Bike Riding Is Easy

Blackstone River Bikeway 008

CLICK HERE for the route map

I invited a friend who is relatively new to bike riding to join me on the Blackstone River Bikeway in Rhode Island.

“How long is the path” he asked.

“Ten miles”.

He rides quite a bit but never on roads and usually does 5-6 miles.  After riding for about an hour, Larry mentioned that this seemed like more than ten miles.  I looked at my GPS and said we had gone a bit over nine.  “Yea, but we still have to go back”, he quipped.

When we got to the end of the bike way, (the halfway point), I offered to show him some cool sights in the city of Woonsocket, Rhode Island.  It’s a hilly city and we did two or three miles on the moderately busy streets.

“Why don’t you ride on the sidewalk in the city” he asked.  I told him how in RI and MA the streets are designed to be a few feet wider to accommodate bicycles. It’s always been like that. Cars can pass bikes on most main streets comfortably without crossing the center line.  Although there have been so many bike riders for so long that drivers give plenty of room without giving it a second thought.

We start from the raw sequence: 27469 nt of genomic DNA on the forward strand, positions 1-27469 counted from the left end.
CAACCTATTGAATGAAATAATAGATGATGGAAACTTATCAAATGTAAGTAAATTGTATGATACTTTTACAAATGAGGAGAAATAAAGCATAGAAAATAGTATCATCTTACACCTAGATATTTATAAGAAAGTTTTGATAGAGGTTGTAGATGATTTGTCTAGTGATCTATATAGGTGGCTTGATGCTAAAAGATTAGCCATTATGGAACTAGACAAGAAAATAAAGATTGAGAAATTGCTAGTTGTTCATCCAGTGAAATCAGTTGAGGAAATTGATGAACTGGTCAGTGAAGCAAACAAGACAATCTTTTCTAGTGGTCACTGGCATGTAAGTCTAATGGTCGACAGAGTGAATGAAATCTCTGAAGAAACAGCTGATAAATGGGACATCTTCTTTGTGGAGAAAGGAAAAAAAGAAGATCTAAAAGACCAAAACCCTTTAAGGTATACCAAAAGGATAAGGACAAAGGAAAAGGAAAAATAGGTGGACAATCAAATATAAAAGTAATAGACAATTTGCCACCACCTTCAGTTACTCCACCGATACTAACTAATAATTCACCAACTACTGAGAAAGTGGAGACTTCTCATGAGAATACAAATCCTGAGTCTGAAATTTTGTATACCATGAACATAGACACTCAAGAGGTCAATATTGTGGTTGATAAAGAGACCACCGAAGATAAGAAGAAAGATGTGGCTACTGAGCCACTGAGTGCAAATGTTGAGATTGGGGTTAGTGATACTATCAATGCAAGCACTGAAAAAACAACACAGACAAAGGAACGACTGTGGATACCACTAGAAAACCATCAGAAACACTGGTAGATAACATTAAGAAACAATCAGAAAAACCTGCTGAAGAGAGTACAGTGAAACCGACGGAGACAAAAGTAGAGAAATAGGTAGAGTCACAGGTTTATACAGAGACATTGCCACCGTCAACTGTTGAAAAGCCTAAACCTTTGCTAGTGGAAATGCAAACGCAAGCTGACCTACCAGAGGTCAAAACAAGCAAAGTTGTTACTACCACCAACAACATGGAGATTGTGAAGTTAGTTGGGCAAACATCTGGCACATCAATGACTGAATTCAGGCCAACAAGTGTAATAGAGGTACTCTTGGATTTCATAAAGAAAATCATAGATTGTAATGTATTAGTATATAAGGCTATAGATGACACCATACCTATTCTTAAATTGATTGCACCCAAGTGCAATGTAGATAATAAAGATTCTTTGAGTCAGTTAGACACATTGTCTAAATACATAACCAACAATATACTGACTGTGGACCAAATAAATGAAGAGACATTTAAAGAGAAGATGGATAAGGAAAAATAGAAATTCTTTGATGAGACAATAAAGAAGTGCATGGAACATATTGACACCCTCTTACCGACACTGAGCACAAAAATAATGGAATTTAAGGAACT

The 10 mile (each way) bike path is such a scenic ride that Larry rode 22 miles today with no problem.  Bike riding is easy when your distracted by the joys of riding.

6 thoughts on “Bike Riding Is Easy

  1. Interesting photos. Riding a bike is nice on a day that it’s not too hot, but 22 miles in one day, that’s some miles, here in NZ we are in km’s, used to be miles a long time ago, so I’m guessing that would be some 15 Km’s that still some ride.
    All the best in your future bike riding challenges.

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    • Twenty two miles is a moderate distance for those of us who ride a lot. We all started out doing five or six and gradually increased to as much as 50 on a normal weekend ride.

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  2. You’ve nailed it! What your friend was saying is what I hear all the time, even from people who ride a lot. I’m talking about that thing of the fear of the riding on roads. I don’t hear the sidewalk thing except from non-cyclists. Your friend also found out he was in better shape than he thought he was. You’ve probably helped him discover some things about himself in that and the floodgates have been opened on his own possibilities. Cool story.

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  3. Too cool! That must be a great feeling, knowing that you helped someone go beyond what they thought they were capable of on a bike-while having a great time. I hope I can help some friends and family members do that this year…

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